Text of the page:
The results of the House of Lords’ inquiry into the 2003 Licensing Act are to be unveiled next week. Peers have spent ten months quizzing ministers, police officers, health officials and industry stakeholders about the legislation to gauge how effective it has been over the last decade.
The wait for their findings is now nearly over, with a report set to be published on Tuesday April 4th.
Among the issues being discussed at sessions over the last year have been the late-night levy, the pub industry’s efforts to tackle alcohol-related harm and the frequency at which regulations are revised and updated.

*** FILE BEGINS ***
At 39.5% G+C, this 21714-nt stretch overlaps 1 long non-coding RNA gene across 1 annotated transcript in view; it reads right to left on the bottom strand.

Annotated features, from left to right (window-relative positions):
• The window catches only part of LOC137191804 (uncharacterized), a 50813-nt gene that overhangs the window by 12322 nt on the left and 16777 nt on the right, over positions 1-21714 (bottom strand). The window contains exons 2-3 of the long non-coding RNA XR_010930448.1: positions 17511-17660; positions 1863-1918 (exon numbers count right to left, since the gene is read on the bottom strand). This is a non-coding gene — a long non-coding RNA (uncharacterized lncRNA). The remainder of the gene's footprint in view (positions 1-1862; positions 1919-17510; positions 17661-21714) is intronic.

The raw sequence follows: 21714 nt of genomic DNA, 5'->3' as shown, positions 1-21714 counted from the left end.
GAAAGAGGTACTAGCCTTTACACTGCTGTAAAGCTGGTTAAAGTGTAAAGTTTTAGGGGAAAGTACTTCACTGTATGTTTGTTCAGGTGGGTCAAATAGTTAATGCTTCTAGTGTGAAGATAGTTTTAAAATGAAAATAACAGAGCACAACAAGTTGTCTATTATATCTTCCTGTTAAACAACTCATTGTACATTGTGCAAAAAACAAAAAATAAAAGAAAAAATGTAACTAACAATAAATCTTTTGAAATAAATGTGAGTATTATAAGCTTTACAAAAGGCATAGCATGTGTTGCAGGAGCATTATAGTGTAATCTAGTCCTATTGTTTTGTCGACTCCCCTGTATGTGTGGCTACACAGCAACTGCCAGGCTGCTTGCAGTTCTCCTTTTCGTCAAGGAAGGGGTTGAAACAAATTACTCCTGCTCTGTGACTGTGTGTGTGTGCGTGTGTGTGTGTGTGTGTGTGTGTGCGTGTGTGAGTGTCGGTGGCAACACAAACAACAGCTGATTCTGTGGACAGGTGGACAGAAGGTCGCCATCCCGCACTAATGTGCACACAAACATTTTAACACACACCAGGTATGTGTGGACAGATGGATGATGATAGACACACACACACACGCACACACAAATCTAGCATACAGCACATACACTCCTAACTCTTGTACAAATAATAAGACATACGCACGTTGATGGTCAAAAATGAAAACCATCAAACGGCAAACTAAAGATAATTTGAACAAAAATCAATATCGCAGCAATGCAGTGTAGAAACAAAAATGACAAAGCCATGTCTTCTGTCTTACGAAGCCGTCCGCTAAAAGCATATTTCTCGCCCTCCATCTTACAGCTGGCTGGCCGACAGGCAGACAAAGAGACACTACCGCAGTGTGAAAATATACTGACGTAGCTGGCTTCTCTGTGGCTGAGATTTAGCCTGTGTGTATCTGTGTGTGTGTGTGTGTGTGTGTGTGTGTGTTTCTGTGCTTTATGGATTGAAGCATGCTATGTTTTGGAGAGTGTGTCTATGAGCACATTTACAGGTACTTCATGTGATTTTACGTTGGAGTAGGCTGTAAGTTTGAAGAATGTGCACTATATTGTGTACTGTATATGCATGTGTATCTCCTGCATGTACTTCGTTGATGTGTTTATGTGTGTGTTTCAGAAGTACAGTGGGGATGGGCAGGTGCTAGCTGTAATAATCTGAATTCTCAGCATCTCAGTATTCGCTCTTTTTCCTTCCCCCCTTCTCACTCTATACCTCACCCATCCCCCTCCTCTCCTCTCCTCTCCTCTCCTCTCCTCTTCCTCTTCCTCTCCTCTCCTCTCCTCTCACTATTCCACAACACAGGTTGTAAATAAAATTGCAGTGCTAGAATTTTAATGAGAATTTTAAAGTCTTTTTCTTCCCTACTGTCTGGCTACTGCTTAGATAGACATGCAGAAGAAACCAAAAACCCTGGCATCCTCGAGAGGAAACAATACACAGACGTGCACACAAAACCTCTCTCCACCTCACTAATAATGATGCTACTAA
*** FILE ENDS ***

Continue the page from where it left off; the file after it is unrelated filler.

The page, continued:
Peers have also been urged by industry figures to introduce an agent-of-change principle, so developers of residential properties would have to pay for soundproofing if they are built close to existing venues.
A House of Lords spokesperson has been quoted by the Publican’s Morning Advertiser as saying the report will offer “radical suggestions for change”.
However, it is only an advisory review, which means the government will not be obliged to implement the recommendations that are put forward.
Robert Botkai, a partner at Winckworth Sherwood Solicitors, commented: “We will publish a Briefing setting out the main recommendations of the Select Committee. Stay tuned.”